The K7RA Solar Update
We are lucky to see sunspot activity this week, although it is only one. Sunspot 999 is currently in its most geo-effective position -- near the center of the Sun -- as we see it. This is another old Solar Cycle 23 spot. The sunspot number for the last few days has been 11, which is the minimum non-zero sunspot number. A value of 10 is assigned because there is just one cluster of sunspots, although in this case it is a cluster of just one; a value of one is added to that for the single spot. A week ago, the sunspot number was 13, which means one cluster, three spots, although the judgment of the number of spots inside sunspot 999 is somewhat subjective.
Sunspot numbers for June 12-18 were 13, 13, 0, 0, 11, 11 and 11 with a mean of 8.4. The 10.7 cm flux was 67.1, 66.5, 67.1, 66.5, 65.3, 65.9 and 65.4 with a mean of 66.3. Estimated planetary A indices were 3, 3, 16, 20, 13, 9 and 9 with a mean of 10.4. Estimated mid-latitude A indices were 2, 1, 16, 14, 10, 8 and 8, with a mean of 8.4.
Let's compare a couple of solar photos from last summer that illustrate the subtle difference between a sunspot number of 12 and sunspot number of 14. On July 3, 2007, the daily sunspot number was 12. Look at this photo of sunspot region 961. Compare that to August 25, 2007, when the sunspot number was 14, in this image of sunspot region 969. The August photo looks like 969 might have three dark areas, but a daily sunspot number of 14 means there were four spots in one region. The July photo appears to show two dark areas, which is consistent with a daily sunspot number of 12.
Next week is ARRL Field Day. There are no predicted geomagnetic upsets on June 28-29. The predicted planetary A index for June 27-29 is 8, 5 and 5. Maybe we'll get lucky and see a sunspot or two. There is a very good chance that conditions could be much as they were last year with fairly low geomagnetic activity (although the predicted activity for this year is lower) and no sunspots.
A Portuguese group, Associação de Radioamadores da Vila de Moscavide sent a link to their recent Field Day photos. In Europe, Field Day is held earlier than the ARRL Field Day. Note that on the page at the bottom there are links to past Field Day images (see page bottom) and links at the top of the page go to photos taken by a number of different hams.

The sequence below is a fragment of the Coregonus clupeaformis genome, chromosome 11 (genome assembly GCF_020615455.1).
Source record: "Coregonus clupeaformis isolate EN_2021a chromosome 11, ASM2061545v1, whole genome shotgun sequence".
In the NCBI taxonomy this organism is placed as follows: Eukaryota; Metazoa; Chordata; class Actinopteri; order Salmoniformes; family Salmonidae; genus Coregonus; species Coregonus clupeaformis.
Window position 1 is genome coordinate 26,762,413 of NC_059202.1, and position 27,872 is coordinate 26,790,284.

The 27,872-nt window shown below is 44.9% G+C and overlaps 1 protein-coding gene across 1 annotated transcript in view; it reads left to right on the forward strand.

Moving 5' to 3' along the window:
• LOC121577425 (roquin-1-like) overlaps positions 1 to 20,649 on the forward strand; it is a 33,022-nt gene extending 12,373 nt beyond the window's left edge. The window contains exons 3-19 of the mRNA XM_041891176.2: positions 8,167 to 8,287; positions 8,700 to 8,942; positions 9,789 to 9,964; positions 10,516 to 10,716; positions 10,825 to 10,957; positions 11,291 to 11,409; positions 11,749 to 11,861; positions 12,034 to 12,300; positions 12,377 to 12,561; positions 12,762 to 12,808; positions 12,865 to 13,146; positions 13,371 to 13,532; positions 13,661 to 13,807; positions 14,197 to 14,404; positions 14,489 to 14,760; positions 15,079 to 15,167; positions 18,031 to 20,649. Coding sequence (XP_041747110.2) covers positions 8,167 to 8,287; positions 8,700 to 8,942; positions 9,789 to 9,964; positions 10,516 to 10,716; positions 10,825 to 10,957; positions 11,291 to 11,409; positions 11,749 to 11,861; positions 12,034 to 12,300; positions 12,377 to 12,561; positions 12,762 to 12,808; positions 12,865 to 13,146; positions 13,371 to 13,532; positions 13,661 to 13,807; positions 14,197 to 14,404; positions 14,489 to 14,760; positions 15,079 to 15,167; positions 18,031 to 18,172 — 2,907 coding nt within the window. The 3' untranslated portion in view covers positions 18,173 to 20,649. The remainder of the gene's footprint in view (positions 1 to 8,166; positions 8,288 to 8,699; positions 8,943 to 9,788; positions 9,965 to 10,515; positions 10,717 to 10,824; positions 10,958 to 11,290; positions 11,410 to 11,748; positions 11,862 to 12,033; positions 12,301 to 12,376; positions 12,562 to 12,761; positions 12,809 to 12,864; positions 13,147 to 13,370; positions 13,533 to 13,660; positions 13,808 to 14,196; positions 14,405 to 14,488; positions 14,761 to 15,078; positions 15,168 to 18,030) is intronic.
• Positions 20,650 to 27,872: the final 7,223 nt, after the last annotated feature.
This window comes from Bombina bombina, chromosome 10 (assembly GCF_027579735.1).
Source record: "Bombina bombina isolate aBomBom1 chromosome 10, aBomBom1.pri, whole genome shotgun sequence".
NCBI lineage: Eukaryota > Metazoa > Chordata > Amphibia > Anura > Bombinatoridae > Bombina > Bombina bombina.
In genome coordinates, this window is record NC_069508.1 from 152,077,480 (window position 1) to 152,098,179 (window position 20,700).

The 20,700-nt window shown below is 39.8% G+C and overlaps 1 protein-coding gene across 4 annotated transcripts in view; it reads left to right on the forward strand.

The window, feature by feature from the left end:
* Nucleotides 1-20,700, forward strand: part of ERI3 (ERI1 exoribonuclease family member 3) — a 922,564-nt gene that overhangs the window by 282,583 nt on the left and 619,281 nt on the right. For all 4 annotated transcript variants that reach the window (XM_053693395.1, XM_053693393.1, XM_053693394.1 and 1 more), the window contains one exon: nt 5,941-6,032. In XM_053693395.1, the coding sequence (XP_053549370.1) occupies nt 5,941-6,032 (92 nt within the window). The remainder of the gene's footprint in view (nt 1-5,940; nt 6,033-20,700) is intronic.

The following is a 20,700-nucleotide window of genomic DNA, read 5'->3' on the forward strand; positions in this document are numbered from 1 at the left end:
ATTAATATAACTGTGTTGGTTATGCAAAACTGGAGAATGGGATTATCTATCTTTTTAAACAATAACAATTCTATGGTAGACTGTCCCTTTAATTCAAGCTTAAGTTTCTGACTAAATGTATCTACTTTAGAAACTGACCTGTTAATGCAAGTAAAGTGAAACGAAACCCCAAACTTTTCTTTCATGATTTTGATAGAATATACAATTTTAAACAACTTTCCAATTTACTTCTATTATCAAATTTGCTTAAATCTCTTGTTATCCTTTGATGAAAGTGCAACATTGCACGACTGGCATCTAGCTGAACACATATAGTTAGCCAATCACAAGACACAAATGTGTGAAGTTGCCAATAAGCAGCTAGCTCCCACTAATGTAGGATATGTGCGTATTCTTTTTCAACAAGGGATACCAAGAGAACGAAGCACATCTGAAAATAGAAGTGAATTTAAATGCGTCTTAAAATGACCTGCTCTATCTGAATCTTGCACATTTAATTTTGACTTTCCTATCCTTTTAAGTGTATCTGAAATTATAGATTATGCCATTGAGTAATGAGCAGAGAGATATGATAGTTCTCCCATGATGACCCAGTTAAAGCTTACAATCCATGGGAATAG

Mike Williams, W4DL, of Pompano Beach, Florida (EL96), mentioned that last weekend's ARRL June VHF QSO Party produced great results for him. He said the spectrum scope on his rig made 6 meters look like 20 meters. He wrote, "It was incredible; I worked numerous stations from here in EL96 on CW and also SSB and AM. I checked 2 meters and snagged K8GP there, and 10 minutes later on 6. The 6 meter band was open early in the morning on Saturday and was still going strong at 0000 UTC that evening. Love the QRM on 6 meter CW!"
Ken Sturgill of Marion, Virginia, sent in a tip about 6 meter activity on June 13. Go here and set variable 1 to 50 MHz, variable 3 to Reported from 13 June to 14 June 2008 and Show Only QSO above 5000 km, variable 4 to 1000, then hit Submit Query. This shows a slew of 6 meter contacts over long distances, mostly via multi-hop e-layer propagation. Of course you can vary the parameters however you want, and if you lower the Show Only variable you will see more e-skip that is not multihop. Looks like a dramatic 6 meter opening that day.
Jon Jones, N0JK, of Wichita, Kansas, sent in some 6 meter spots from last weekend, and also some info on 6 meter sporadic-E propagation. Go here, and under Six News Categories, select 6M Propagation Theories. Select the fourth listing, "a primer on sporadic-E." Check out this link for an older article on the subject.
Steve Lybarger, NU7T, of Sparks, Nevada, sent in this link to an interesting article about dipole patterns in solar coronagraphs at solar activity minimum.
Amateur solar observer Tad Cook, K7RA, of Seattle, Washington, provides this weekly report on solar conditions and propagation. This report also is available via W1AW every Friday, and an abbreviated version appears in The ARRL Letter. Check here for a detailed explanation of the numbers used in this bulletin. An archive of past propagation bulletins can be found here. You can find monthly propagation charts between four USA regions and 12 overseas locations here. Readers may contact the author via e-mail.